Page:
At a press conference today concerning his upcoming rally in Madison, Wisconsin, at Veterans Memorial Coliseum at Alliant Energy Center, Bernie Sanders spoke of his campaign and his political platform.
He stressed that though he has had large turnouts all over the country, the Madison rally may be possibly the largest turnout his campaign has had so far, with over 9500 RSVPs. As he said, people are anxious to hear about truth and reality, about what is happening in the American economy today.
He stressed that,
- The middle class is disappearing, suffering through longer hours and lower wages;
- That the largest corporations and people on top are doing “phenomenally well”;
- That this process is not sustainable, that it is “grotesque” that the top 1/10 of 1% own as much wealth as bottom 90%;
- That there is more inequality than any industrialized country on earth and that the American people want a candidate who will stand up to the billionaire class.
He stressed that America needs a progressive agenda and that he expects his message will be well received in Wisconsin, which has a “long, long history…of being one of the most progressive states in America.”
His message to the people of Wisconsin is that we are seeing a rebirth of a strong progressive movement. He said he thinks the American people are “sick and tired of a political and economic system that benefits the wealthy and the powerful at the expensive of the vast majority of the American people.” People, he said, “have had enough.” They want new economics and new politics.
He says he stands opposed to Governor Walker’s agenda and that people need leadership that stands up for working families and takes on big money interests. He would, he stressed, strengthen trade union movement, not break it. The wealthy and powerful must pay fair share of taxes.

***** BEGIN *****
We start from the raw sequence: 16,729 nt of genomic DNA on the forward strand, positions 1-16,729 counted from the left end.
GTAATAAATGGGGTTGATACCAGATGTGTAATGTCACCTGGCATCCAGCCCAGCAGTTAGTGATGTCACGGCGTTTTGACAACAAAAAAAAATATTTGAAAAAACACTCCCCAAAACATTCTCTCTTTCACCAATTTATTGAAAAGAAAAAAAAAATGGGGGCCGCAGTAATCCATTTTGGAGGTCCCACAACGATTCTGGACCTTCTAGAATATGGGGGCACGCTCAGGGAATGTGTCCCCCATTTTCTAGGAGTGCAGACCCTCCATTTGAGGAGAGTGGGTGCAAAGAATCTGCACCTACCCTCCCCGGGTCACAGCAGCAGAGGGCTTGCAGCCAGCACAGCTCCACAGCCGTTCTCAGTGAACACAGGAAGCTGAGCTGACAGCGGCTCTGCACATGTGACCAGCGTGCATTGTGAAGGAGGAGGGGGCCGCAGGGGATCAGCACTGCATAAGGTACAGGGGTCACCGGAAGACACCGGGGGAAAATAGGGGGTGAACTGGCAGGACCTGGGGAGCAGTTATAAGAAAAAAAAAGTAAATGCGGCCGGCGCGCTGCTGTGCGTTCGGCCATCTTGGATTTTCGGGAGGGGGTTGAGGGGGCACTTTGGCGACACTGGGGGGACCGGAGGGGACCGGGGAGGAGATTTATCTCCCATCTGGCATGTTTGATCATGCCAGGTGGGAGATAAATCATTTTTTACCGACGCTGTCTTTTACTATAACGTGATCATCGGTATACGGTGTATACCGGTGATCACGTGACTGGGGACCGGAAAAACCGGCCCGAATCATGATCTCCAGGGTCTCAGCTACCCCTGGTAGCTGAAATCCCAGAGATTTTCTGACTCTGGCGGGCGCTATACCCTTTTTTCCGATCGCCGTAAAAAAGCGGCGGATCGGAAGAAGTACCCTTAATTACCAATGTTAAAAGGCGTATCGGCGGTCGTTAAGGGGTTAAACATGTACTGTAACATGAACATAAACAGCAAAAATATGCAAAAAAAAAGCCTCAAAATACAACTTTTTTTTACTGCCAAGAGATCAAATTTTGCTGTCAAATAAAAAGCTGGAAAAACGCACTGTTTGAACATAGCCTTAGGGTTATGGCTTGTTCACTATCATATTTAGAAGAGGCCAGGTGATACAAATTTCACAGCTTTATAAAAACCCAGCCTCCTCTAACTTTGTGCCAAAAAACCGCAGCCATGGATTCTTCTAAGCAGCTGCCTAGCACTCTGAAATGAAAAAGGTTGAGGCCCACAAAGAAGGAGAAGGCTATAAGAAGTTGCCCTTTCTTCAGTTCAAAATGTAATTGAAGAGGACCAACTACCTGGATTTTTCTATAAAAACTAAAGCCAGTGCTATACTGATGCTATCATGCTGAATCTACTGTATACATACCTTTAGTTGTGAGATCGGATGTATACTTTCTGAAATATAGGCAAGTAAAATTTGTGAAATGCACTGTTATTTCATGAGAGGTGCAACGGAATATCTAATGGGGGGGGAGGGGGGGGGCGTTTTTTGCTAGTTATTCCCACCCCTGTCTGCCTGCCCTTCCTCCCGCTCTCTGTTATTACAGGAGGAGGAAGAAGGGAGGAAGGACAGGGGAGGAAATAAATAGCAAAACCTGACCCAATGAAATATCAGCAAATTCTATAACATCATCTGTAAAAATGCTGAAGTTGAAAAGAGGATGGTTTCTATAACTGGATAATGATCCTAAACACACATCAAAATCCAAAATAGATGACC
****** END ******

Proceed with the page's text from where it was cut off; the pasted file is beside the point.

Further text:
Sanders expressed support for rebuilding crumbling infrastructure, raising the minimum wage to $15/hour, achieving pay equity for women, trade policies which will protect, not outsource American jobs, correcting the “horrendous” campaign finance system “left to us by Citizens United,” and did not neglect the global crisis of climate change and a desire to transform our energy system.
These are all hot-button issues for liberals and progressives and, of course, strongly opposed by the Republican agenda for America.
Asked how he will compete with Hillary Clinton (significantly, no one asked how he would compete with any of the Republican candidates), he admitted that if the election were held today, he would not win. “Half the American people don’t even know who Bernie Sanders is or what his views are,” he said.
As for competing financially with Clinton, he stressed that his campaign has done very well but “very, very differently” than other campaigns. He has, he said, collected donations from 200,000 Americans in fifty states, and that the average contribution is a “modest” $37. He is, he said, “absolutely” at a financial disadvantage and “will be heavily outspent.” This will be, he stressed, a grass-roots campaign.
Asked about women’s health, Sanders said that “It goes without saying I have a 100% pro-choice voting record”; it is “clearly a no-brainer, he continued, that women in this country have a right to control their own bodies” and that government should not be making these decisions for them. He is, he said, a strong supporter of women’s right to choose.
It is clear that the Sanders campaign is riding a wave of success into Wisconsin and on into Minnesota and Iowa. Though neglected by the mainstream media and political talk shows, polling numbers show that he has strong support on the left and that he is capable of holding his own with front-runner Hillary Clinton.